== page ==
MARIUPOL, Ukraine—A thunderstorm loomed over Mariupol on the afternoon of July 6. To the north, the sky turned dark and a cool pre-storm breeze kicked up as the sounds of distant thunder began to roll in.
A waitress at the Natalka coffee shop on Prospekt Lenina smiled and said, “It’s only a storm. Not artillery.”
After a nearly five-month-long standoff, combined Russian-separatist forces announced on July 2 that they had pulled back from their positions in the embattled seaside town of Shyrokyne. Yet in nearby Mariupol, a city that has lived with war on its doorstep for more than a year, many residents are reluctant to believe that peace may be on the horizon.
“I hope, but I don’t know,” said Olga Murza, 23, manager of the Natalka coffee shop. “We’re tired of the fighting. People feel bad and lots of people have depression. We can hear the fighting every morning and every evening, and we don’t know when it will end.”
“The situation is very bad,” said Andriy Viktorovich, a 27-year-old bartender. “Sometimes when the explosions are close and the windows shake I get scared. It’s a crazy situation. Hope? I have little left.”
A July 3 post on the Ukrainian National Guard Azov Battalion Facebook page, which was attributed to the unit’s leader and Ukrainian MP Andriy Biletskiy, stated: “The enemy has left Shyrokyne. Shyrokyne is Ukraine!!!”
“We all have paid a price—more than 60 KIA’s and 200 WIA’s,” the post continued. “And there is less speculation about (a possible) invasion of Mariupol.”
On July 2, a separatist representative to the Joint Centre for Control and Co-ordination announced the Shyrokyne withdraw. The Joint Centre for Control and Co-ordination, which comprises representatives from Ukraine, Russia, separatist forces and the Organization for Security and Cooperation in Europe, was created to administer the September 2014 cease-fire and remained in place after the Feb. 12 truce.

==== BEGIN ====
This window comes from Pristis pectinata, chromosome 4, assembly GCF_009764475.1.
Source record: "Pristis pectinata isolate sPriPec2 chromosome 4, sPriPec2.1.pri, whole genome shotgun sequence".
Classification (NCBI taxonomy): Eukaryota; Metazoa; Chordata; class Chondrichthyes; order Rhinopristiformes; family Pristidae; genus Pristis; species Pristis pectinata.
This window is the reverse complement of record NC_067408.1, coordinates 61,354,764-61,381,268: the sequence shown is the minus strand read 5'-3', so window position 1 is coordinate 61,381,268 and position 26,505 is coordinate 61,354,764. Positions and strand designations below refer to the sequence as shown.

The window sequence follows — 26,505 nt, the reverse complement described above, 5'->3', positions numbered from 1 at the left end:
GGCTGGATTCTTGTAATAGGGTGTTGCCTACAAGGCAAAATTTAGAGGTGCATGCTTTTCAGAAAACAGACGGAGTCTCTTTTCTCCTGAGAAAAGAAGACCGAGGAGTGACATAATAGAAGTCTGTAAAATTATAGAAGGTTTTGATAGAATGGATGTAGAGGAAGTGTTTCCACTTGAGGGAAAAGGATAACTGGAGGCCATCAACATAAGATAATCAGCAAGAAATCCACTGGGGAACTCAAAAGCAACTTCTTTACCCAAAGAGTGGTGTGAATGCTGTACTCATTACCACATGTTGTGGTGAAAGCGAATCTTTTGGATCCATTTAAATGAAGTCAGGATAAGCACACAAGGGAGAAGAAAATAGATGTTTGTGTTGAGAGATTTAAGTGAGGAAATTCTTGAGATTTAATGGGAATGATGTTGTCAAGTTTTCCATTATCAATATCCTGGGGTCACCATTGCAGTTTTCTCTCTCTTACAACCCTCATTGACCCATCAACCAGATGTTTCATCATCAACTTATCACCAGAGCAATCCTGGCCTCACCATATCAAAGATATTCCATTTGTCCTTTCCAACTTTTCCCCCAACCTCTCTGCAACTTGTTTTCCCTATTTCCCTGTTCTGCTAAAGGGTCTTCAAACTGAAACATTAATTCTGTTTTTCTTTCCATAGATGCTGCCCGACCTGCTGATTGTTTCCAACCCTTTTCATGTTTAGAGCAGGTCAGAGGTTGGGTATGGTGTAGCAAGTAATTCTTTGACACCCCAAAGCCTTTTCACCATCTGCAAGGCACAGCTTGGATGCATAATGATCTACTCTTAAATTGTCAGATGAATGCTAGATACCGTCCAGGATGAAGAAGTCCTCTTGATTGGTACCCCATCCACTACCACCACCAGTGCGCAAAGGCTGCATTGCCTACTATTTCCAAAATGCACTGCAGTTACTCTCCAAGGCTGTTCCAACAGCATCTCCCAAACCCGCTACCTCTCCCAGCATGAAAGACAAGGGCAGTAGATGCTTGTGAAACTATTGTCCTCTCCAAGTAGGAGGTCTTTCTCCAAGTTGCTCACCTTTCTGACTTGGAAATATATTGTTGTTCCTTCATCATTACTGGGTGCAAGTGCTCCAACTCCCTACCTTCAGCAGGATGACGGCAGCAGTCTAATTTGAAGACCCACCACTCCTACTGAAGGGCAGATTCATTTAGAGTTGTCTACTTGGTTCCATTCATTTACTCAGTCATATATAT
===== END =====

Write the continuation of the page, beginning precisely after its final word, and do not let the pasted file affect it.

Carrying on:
The Organization for Security and Cooperation in Europe Special Monitoring Mission to Ukraine visited Shyrokyne on July 2 and confirmed the separatist withdrawal. In an earlier report, released on June 27, the Organization for Security and Cooperation in Europe announced that no civilians were left living in Shyrokyne, which had a pre-war population of 1,347, and that 80 percent of its structures had been destroyed by the fighting.
Since July 2, the fighting around Mariupol has waned, leaving soldiers and civilians wondering what will happen next.
Ukrainian soldiers deployed to defend Mariupol largely view the combined Russian-separatist fallback with suspicion. According to Ukrainian soldiers in the area, the retreat was a tactical move to limit casualties or consolidate forces for a later offensive.
“The city is a zone of no control,” said Paul Moroz, a soldier with the Ukrainian National Guard Azov Battalion (recently upgraded to battalion from regiment), who is deployed to the area.
“We are still occupying our positions on the hill and waiting for the separatists to come back,” he added. “The separatists have pulled back to a hill, and Shyrokyne is free of separatists, but they can come back anytime.”
Ukrainian forces are mainly deployed along Shyrokyne’s beach and on a hill that overlooks the town to the east in the direction of Mariupol. Ukrainian troops on the hillside location live in a network of trenches, while soldiers along the coast mostly occupy abandoned homes and other buildings to shelter from artillery and sniper fire.
According to Ukrainian military reports, combined Russian-separatist forces have abandoned vulnerable positions in the town center to limit casualties, but still currently have artillery and infantry positioned two kilometers away and on higher ground.
If Ukrainian forces moved into Shyrokyne’s town center they would be vulnerable to artillery fire. The separatist fallback, therefore, has made Shyrokyne a ghost town with neither side willing to venture into no man’s land.
“Occupying the city itself would be ineffective because we would be shelled,” Moroz said. “And their infantry is only two kilometers from the city, and they can come back any minute.”
Another Azov Battalion soldier called Shyrokyne a “catastrophic wasteland.”